The award of Bharat Ratna to veteran politician and initiator of the Ram Mandir Rath Yatra LK Advani has let loose a stream of thoughts that need to be shared. It wasn’t long ago that this honour was conferred posthumously on socialist leader and champion of backward classes Karpoori Thakur. That decision was considered a masterstroke to puncture the INDIA balloon before the 2024 Lok Sabha elections.
How does one explain the grateful party’s gift to the strategist that blunted Mandal with Kamandal? Only the other day the margadarshak was being rather impolitely advised not to journey to Ayodhya for the Praan Pratishtha Mahotsav. Is this a consolation prize for not trying to steal a bit of the limelight?
The prime minister can afford to be gracious and generous after his Cabinet unanimously passed a resolution showering high praise on him as a Yuga Pravartak and an individual chosen by destiny and the deity itself to set India on a glorious journey for millennia to come. Bharat Ratna is for lesser mortals. Bharat Bhagya Vidhata stands above all strife and petty politics.
There was a time in distant past fast fading from memory when one could count the Bharat Ratna in fingers of one hand. After all it was the highest civilian honour the nation could bestow on worthiest of its children. There was something special about it. The first few were distinguished scientists, engineers, scholars, and social workers in a league of their own M Visvesvaraya, CV Raman, PV Kane, DD Karve.
Then things changed. Those who had occupied high office like President of the Republic were considered worthy of this designation as the most glorified retirement benefit. There were many others perhaps even more remarkable men in public life who were overlooked because they had voiced dissent or criticised the government of the day.
However what was surprising that Pt Jawaharlal Nehru accepted Bharat Ratna while in office. He also came up with an appropriately moving speech for the occasion. The then President may have been kept him in dark about this ‘present’ from the people of India but he should have known that this would set a bad precedent.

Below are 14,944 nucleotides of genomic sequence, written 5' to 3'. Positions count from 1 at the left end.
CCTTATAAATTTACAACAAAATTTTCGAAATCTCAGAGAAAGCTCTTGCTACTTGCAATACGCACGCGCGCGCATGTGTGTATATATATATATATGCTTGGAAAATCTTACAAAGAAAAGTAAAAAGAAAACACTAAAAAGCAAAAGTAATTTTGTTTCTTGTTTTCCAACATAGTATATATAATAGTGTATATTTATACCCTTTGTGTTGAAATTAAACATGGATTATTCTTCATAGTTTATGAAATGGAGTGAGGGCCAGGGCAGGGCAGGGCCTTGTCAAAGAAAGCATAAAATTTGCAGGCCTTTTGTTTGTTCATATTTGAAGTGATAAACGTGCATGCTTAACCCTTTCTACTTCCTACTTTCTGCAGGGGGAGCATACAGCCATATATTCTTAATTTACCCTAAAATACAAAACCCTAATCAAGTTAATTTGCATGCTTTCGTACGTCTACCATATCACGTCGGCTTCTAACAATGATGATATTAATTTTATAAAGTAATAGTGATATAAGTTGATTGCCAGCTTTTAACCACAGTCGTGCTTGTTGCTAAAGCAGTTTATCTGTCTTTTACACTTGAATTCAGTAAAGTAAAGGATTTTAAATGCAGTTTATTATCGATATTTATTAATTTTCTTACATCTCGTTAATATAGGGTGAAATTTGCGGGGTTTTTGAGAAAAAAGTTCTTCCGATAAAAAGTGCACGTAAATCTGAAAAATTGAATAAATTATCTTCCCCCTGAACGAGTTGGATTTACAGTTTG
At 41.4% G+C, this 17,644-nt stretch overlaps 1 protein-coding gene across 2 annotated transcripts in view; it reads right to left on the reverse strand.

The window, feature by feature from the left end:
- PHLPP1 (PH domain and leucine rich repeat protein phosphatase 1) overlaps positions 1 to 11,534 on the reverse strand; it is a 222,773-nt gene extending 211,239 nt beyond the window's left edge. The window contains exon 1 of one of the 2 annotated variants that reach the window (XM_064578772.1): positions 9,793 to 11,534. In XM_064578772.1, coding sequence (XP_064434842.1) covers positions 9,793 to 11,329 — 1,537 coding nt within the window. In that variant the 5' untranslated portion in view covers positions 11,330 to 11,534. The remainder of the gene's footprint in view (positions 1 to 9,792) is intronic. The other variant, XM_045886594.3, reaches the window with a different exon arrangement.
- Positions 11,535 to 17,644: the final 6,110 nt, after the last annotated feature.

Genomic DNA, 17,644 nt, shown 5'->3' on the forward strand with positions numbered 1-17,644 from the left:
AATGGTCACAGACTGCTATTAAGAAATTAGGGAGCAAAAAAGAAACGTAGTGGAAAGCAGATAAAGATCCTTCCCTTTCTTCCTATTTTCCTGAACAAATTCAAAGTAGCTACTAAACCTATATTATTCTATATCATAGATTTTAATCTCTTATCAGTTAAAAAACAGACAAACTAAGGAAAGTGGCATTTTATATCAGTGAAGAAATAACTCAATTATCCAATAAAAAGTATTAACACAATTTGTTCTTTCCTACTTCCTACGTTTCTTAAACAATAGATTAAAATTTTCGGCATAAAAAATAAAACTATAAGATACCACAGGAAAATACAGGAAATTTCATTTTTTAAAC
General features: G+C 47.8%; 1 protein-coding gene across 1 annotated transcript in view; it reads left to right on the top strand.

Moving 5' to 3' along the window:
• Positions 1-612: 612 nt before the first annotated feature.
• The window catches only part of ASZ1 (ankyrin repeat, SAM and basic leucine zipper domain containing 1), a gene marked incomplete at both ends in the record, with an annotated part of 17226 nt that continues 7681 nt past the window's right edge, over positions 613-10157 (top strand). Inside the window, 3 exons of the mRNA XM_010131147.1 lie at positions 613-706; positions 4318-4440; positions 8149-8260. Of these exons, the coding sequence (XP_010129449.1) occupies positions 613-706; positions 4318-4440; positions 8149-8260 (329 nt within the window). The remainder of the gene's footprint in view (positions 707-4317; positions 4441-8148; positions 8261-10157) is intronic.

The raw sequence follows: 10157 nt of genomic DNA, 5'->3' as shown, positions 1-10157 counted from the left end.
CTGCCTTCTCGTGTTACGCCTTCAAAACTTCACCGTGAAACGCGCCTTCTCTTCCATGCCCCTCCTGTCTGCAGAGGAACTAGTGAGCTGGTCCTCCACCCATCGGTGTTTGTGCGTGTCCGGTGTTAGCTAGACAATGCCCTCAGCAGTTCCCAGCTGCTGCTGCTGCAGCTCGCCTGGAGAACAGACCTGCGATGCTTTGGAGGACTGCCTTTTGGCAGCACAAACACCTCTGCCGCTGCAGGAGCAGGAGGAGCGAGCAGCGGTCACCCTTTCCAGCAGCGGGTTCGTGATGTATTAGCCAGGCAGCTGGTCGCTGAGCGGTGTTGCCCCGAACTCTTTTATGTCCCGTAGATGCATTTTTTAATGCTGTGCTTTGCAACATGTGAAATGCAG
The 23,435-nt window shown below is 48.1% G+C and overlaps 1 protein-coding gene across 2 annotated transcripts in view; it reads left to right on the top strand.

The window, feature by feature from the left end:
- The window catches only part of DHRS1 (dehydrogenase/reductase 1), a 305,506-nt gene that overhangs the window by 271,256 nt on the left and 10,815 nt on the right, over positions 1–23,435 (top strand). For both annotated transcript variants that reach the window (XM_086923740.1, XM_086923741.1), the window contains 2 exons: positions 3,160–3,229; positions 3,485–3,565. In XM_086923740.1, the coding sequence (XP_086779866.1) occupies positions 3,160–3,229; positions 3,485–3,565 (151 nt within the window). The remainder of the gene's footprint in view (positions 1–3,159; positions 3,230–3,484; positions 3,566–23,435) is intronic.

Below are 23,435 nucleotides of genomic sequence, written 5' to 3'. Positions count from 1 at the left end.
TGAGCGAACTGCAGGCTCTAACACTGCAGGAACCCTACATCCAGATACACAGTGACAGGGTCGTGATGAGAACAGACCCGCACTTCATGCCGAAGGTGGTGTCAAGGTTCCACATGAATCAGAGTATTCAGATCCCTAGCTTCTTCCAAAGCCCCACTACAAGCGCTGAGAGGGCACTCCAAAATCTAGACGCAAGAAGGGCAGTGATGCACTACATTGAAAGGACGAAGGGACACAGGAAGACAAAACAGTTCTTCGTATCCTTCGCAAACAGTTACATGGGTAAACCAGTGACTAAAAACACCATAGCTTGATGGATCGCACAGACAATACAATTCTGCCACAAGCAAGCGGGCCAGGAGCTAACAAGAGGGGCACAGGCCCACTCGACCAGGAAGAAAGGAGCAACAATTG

In any case he was recognised as a sparkling jewel who ruled hundreds of millions hearts and didn’t require ribbons and medals to add to his lustre. Indira Gandhi was another Prime Minister in office who accepted this honour while in office. But then, she was a chip off the old block and lived by another set of values. Sycophantic followers were soon to equate her with India. But that is another sad story.
One recalls Pt HN Kunzru who refused to accept this honour on the ground that he had opposed the institution of such ‘distinctions and titles’ in the Constituent Assembly. On the other hand there are great artistes who have turned down Padma Vibhushan as they felt that their peers had been declared Bharat Ratna.
What has devalued the Bharat Ratna is arguably the practice of conferring it posthumously in a blatantly partisan manner. The only exceptions may be Lal Bahadur Shastri the hero of 1965 who galvanised his compatriots with the stirring slogan ‘Jai Jawan! Jai Kisan!’ Not only had he deterred Pakistan on the battlefield but had also shown statesmanship to build stable peace on the subcontinent.
When Mrs G lost the elections in 1977 clamour began to redress the ‘imbalance’. There were strident demands to instal regional leaders on this pedestal. Many communities thought that they had been treated like step children. The list of ‘heroes’ much greater in stature than those favoured by the dynasty kept lengthening. Baba Saheb Ambedkar, Maulana Azad, Madan Mohan Malviya, Subhash Bose. Ironically, the long list of the ‘overlooked and wronged’ was dominated by politicians.
By now there is fair representation of musicians, dancers, folksingers, sportspersons but scientists and scholars remain outsiders. There can be no disagreement about Bharat Ratna like Lata Mangeshkar, Sachin Tendulkar, MS Subbalaxmi, Pt Ravi Shankar, Ustad Bismillah Khan and Pandit Bhimsen Joshi, Bhupen Hazarika, but at the same time one can’t thinking about glaring omissions like VG Kurien and MS Swaminathan.
There is a famous bhajan sung by Pt DV Paluskar that has the words Paayo ji maine Ram Ratan Dhan Paayo! What can be more precious than this gem that outshines all other precious stones?
Indian fondness for gems is well known. This is where the mountain of light Kohinoor was mined and chiselled and Akbar the Mughal Emperor carefully chose the Navratan—nine gems that adorned his court. Among them were soldiers, statesmen, scholars, musicians and administrators. It shouldn’t be dismissed as an idle thought that inspiration for Bharat Ratna was drawn from fragments of shared civilisational memories. Diamonds, it is said, are forever and other rare gems can claim the same- the emeralds, rubies, pearls, sapphire, topaz and the rest. What we must never forget that it is the seller and purchaser who decide the value of what remains—however precious—a stone.
Former professor, Jawaharlal Nehru University